Friday, January 27, 2012

Albert Einstein At The Soup Kitchen, Phillip Terman

 Phillip Terman

Do I look like anyone?, he asks,

as he swoops he long spoon into the peas,
lifts it a few inches
and holds it steady to pour
onto the tray of the next famished mouth,
shouts to George for more
as his supply empties down.

I’m the bread and donut man
in this assembly line of volunteers
who gather for our three hour
of weekly service and socialism:

Jose the finger-pointing Filipino
who pours the punch and repeats:
The wages of sin is death
and only reads Paradise from the Comedy,

for his description of heaven, he says, and light;

Jake the Buddhist, who scrapes the dishes
as they are returned, saves whatever
appears untouched for someone else’s

insatiable hunger;
            Sal, who tells me he was on the other side
of the line, meaning he was one of the thousand
who form every morning single-file around this Church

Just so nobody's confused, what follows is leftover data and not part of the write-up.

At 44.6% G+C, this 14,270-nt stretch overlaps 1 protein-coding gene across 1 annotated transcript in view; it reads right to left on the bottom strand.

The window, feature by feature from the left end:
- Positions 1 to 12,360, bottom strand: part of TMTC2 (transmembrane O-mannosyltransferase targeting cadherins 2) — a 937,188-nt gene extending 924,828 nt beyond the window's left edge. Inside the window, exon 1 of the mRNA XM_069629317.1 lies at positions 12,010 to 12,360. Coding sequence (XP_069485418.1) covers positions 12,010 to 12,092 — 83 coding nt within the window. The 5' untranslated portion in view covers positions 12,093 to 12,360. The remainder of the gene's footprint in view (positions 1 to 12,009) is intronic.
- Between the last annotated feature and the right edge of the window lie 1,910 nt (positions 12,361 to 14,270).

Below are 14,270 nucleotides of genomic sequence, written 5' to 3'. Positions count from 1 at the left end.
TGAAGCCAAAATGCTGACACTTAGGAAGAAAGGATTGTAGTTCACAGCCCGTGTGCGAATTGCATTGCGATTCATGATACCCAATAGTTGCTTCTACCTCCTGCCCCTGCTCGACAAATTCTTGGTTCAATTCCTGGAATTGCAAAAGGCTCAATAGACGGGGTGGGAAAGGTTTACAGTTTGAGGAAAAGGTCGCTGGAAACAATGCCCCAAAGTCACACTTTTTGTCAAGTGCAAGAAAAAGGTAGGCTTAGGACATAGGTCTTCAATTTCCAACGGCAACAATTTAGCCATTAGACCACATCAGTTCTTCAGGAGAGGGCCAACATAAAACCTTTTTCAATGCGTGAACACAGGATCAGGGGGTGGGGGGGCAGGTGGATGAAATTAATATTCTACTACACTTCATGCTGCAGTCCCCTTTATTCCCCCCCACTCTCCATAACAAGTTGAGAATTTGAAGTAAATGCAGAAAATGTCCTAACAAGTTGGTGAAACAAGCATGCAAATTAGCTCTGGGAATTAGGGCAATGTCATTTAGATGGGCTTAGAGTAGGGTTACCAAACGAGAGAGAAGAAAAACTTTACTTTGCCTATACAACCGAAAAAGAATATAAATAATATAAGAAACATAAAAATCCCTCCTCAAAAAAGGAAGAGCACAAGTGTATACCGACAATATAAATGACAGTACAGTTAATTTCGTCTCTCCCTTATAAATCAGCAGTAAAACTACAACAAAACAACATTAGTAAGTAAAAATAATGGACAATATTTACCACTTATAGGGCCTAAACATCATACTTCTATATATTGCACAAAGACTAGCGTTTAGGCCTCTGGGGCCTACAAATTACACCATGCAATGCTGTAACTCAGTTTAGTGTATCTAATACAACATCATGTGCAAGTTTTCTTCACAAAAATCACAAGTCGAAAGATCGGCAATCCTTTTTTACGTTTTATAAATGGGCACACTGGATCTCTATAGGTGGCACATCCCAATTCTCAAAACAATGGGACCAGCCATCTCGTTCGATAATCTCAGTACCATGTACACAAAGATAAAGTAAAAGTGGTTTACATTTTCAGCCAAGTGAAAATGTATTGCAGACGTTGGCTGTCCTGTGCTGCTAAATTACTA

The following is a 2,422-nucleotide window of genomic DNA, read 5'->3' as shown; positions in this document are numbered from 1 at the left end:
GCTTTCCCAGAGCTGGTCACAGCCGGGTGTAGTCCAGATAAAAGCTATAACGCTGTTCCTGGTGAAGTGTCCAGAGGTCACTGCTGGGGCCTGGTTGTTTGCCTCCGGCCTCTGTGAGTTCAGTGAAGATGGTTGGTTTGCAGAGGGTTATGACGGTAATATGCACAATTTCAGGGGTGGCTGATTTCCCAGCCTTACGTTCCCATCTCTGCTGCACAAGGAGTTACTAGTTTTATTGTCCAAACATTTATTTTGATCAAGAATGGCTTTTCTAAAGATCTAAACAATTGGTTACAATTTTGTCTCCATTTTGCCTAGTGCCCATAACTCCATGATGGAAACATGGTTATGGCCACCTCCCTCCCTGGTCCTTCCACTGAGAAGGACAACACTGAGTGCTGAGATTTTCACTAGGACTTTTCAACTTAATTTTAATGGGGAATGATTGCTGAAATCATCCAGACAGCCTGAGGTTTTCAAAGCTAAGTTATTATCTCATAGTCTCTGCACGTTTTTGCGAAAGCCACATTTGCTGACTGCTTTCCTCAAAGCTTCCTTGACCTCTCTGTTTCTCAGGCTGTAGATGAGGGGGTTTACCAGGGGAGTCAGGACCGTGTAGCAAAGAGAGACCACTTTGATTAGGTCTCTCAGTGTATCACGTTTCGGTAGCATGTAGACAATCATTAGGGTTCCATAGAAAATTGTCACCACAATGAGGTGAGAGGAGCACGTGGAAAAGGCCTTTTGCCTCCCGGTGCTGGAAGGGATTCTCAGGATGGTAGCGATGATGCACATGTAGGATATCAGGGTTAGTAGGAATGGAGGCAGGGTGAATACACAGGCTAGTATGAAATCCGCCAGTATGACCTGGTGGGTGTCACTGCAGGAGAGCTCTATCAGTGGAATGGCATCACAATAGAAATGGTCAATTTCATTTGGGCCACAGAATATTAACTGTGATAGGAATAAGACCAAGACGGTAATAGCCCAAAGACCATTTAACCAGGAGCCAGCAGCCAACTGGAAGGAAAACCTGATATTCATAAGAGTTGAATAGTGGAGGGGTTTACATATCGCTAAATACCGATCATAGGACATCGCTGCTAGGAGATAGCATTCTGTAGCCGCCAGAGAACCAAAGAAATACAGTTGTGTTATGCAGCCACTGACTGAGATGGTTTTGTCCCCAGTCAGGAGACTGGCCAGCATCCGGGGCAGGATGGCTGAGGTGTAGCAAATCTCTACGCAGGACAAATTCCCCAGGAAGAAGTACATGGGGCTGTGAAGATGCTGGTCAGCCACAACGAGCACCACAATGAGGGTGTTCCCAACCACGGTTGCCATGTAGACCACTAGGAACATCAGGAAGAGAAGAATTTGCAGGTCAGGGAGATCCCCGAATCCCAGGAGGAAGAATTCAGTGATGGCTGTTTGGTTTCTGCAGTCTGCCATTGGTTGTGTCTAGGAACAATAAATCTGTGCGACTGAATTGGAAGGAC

of the Apostles, up 9th Avenue and around

28th Street,
            like the snake, he chants,
looking out the window beyond Crack Park,

cursed above the beasts of the city
to eat dust all the days of its life.

And their eyes are filled with dust,
            drugged and sleepy,
bodies stiff from sidewalk cardboard sofas.

The peaman, it turns out, looks like Albert Einstein,
the shaggy white hair and white mustache,
pronounced nose and dark sad eyes.

I’m an actor, he explains.  They pay me to look like the genius.

He shows me his card:  e=mc squared:
Equity equals many characters,

and I’m honored to be near even the resemblance of the man—
not because I understand relativity
and the contradicting theories of light,

but because of how steady he is with a spoon,
filling each helping to the brim,
as if each portion should be equal

and abundant.
About "Albert Einstein At The Soup Kitchen," Phillip Terman writes
This poem was written in response to my experience volunteering at the Church of the Holy Apostles in New York.  The person beside me really did look like Albert Einstein, and the story is true. I was struck by how this volunteer who actually portrayed Einstein in commercials, really reflected the genius's  humanitarian side, and how that seemed to me at the time more essential than his scientific achievements. 

from The House of Sages (Mammoth Books, 2005)

No comments:

Post a Comment